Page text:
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Human-Computer Interaction Through Eye Tracking

Placeholder ImageDuring this one week course, students will learn about Human-Computer Interaction (HCI) by conducting short hands-on eye-tracking experiments. HCI is a Computer Science discipline focused on studying human factors in computing. Eye trackers are devices that unobtrusively allow recording of how we devote visual attention to the world around us. By capturing eye gaze when we look at computer screens, web pages, smartphones, airplane cockpits, ATC screens, etc., we gain insight into how we visually work with these interfaces.

After a brief review of eye-tracking applications in Psychology, Marketing, Packaging Science, Industrial Engineering, as well as Computer Science, students will focus on designing and executing short eye-tracking experiments. The course will be conducted at Clemson's eye tracker classroom housing 20 trackers from Gazepoint. Organized into small teams, students will participate in and conduct basic experiments leading to final team presentations of their results and experiences.

With the help of graduate students Ms. Nina Gehrer from Germany and Ms. Justyna Żurawska from Poland, we will provide examples of a gaze analytics pipeline developed by Prof. Duchowski. The pipeline consists of Python scripts for extraction of raw eye movement data, analysis and detection of fixations and saccades, collation of events for statistical evaluation, and analysis and visualization of results using R.

We will demonstrate analysis of gaze data collected from the experiments run by students. We will look at basic eye movement visualization and analytics, e.g., fixation count and dwell time within Areas Of Interest (AOIs), as well as advanced analysis using gaze transition entropy.

Course Leader: Andrew Duchowski


duchowskiDr. Duchowski is a professor of Computer Science at Clemson University. He received his baccalaureate (1990) from Simon Fraser University, Burnaby, Canada, and doctorate (1997) from Texas A&M University, College Station, TX, both in Computer Science. His research and teaching interests include visual attention and perception, eye tracking, computer vision, and computer graphics. He is a noted research leader in the field of eye tracking, having produced a corpus of papers and a monograph related to eye tracking research, and has delivered courses and seminars on the subject at international conferences. He maintains the eyeCU, Clemson's eye tracking laboratory, and teaches a regular course on eye tracking methodology attracting students from a variety of disciplines across campus.

Nina Gehrer is a clinical psychologist who is currently working on her PhD thesis at the University of Tübingen, Germany, since she received her master's degree in 2015. Her main research interest lies in studying face and emotion processing using eye tracking and a preferably wide range of analytic methods. As a clinical psychologist, she is particularly interested in possible alterations related to psychological disorders that could underlie associated deficits in social information processing. She began working with Prof. Duchowski in 2016. Since then, they have enhanced and implemented his gaze analytics pipeline in the analysis of several eye tracking studies involving face and emotion processing.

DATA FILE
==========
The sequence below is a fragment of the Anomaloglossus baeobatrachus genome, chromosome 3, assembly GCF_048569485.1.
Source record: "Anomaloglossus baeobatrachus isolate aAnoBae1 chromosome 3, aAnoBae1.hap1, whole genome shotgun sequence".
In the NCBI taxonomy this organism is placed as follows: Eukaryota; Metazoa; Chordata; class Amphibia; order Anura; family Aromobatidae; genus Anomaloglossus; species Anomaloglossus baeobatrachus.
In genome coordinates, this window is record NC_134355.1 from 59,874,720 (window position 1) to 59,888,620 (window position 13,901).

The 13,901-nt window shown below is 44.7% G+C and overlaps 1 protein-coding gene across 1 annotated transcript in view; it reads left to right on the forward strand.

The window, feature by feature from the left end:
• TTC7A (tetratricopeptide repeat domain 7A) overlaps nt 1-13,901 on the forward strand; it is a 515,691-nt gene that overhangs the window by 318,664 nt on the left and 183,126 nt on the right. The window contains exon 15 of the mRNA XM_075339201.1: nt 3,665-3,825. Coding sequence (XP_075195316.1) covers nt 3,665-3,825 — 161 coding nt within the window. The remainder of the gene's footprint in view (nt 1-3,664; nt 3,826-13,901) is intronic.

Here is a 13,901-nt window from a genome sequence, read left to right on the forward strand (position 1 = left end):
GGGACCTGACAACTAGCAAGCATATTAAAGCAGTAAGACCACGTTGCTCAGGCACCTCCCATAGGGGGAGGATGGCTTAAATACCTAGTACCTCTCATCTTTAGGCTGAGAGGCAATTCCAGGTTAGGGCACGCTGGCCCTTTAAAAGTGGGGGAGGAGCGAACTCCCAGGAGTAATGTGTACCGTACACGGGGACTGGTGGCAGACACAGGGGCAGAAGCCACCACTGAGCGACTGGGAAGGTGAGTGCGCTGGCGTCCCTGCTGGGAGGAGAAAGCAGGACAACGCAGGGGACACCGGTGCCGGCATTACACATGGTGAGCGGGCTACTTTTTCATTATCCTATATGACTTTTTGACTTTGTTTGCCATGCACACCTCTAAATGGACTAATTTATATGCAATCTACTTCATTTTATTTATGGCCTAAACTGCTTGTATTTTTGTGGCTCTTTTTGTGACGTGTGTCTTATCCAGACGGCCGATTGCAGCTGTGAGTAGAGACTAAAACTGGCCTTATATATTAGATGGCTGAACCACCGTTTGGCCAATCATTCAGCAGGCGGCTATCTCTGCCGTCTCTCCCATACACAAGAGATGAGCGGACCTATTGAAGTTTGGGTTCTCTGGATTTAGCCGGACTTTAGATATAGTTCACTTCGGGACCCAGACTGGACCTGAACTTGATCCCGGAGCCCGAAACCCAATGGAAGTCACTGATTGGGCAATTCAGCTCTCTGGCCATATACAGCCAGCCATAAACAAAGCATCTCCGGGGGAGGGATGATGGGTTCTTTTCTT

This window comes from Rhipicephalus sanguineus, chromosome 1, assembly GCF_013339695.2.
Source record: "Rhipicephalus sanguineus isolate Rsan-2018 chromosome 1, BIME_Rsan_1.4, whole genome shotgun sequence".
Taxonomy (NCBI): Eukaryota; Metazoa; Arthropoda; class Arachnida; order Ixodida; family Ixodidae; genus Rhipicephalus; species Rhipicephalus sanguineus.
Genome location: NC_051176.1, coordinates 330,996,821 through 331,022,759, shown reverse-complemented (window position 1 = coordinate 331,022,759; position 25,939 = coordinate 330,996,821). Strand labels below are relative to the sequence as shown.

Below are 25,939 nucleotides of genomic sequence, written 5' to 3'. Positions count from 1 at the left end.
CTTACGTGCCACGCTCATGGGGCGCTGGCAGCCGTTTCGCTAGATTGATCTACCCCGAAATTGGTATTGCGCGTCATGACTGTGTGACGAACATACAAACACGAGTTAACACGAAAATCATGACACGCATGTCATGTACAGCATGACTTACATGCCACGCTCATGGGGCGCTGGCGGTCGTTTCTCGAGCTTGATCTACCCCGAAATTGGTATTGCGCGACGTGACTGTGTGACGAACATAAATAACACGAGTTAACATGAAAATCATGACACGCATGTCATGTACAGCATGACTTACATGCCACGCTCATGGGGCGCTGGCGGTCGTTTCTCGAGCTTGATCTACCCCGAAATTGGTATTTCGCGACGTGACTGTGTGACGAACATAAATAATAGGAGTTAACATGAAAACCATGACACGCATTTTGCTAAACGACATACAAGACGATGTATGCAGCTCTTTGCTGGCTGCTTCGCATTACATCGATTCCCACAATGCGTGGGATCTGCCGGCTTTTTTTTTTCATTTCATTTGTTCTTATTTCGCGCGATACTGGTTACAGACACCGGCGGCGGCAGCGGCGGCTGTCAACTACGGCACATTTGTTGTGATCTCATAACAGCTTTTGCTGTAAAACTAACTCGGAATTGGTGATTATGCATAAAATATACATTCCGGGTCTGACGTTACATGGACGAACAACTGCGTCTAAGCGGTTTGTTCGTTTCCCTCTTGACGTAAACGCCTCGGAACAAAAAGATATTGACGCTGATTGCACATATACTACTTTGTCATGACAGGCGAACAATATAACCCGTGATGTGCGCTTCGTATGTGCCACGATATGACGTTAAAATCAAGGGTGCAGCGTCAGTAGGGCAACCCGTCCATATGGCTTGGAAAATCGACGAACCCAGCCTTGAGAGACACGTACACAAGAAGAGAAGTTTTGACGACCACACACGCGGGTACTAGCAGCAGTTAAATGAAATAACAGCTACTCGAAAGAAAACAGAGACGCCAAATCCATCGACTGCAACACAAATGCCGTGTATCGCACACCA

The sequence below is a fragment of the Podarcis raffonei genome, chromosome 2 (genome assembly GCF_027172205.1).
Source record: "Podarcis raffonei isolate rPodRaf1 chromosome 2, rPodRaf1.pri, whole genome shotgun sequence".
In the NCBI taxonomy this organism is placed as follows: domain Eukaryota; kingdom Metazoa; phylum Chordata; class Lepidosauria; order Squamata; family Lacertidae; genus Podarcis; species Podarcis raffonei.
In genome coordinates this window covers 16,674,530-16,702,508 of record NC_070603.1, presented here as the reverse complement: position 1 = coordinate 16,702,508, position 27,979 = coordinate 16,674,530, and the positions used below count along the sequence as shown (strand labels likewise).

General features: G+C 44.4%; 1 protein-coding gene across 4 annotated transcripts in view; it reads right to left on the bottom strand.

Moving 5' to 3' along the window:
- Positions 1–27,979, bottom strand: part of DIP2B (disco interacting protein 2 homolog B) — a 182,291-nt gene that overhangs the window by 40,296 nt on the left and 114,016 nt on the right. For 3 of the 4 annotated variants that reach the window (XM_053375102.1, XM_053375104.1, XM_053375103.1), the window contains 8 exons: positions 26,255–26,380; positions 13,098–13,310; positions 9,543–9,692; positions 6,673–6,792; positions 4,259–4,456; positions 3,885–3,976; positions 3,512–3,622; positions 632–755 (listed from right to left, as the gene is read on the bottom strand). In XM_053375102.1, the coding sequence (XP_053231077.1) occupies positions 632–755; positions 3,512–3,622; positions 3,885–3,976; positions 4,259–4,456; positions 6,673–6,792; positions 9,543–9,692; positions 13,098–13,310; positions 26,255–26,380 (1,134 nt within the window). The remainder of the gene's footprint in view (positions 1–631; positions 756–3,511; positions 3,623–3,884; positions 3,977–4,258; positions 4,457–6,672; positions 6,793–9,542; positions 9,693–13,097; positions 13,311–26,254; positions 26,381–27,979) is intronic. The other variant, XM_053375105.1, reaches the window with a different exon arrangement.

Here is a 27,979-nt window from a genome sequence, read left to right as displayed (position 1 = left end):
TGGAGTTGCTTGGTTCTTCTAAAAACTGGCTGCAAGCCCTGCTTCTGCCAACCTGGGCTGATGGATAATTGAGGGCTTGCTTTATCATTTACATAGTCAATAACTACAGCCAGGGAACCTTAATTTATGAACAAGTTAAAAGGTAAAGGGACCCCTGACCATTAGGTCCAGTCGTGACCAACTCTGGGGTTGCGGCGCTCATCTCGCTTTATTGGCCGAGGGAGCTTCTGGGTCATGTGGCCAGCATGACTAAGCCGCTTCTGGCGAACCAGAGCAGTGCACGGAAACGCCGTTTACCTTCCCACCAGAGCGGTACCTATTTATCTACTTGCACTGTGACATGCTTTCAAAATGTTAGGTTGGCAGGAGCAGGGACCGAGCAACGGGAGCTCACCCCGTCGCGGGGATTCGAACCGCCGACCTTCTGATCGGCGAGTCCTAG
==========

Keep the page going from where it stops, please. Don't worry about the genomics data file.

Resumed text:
Justyna Żurawska is a neuro-cognitive psychologist and PhD student at SWPS University in Warsaw. She also holds a BA in Management from University of Warsaw. Prior to joining the doctoral program, she worked as account executive at Eyetracking Solutions, the official Polish agent for Tobii Pro, a global leader in eye tracking technology for academic and commercial research. She has a background in eye tracking technology and research methodologies for business consultancies. Justyna’s academic research interests focus on psychophysiological correlates of the decision-making process and factors that modulate it. She started collaboration with Prof. Duchowski in 2017. As a result, they investigated the use of microsaccades (micro eye movements) to estimate the cognitive load of a visual search task.


Course Schedule

Monday

Tuesday

Wednesday

Thursday

Friday

AM:

What is eye tracking?

Application areas (psychology, marketing, packaging science, pilots, etc.)

How does an eye tracker work?

Experimental design, what's ANOVA?

Review of experiments 

Stimulus and AOI definition

Python scripting, data processing, assembly, and stats analysis

Visualization: scanpaths and heatmaps

Basic statistics with R, what's a p-value? Student presentations
PM:

Hands-on eye tracking intro and visualization

Perform calibration, set up basic run, record gaze, play back

Run through experiments, debugging, basic pilot study

High-speed eye tracking study

Students test themselves and collect data

High-speed eye tracking study #2

High-speed eye tracking study #3 Course wrap-up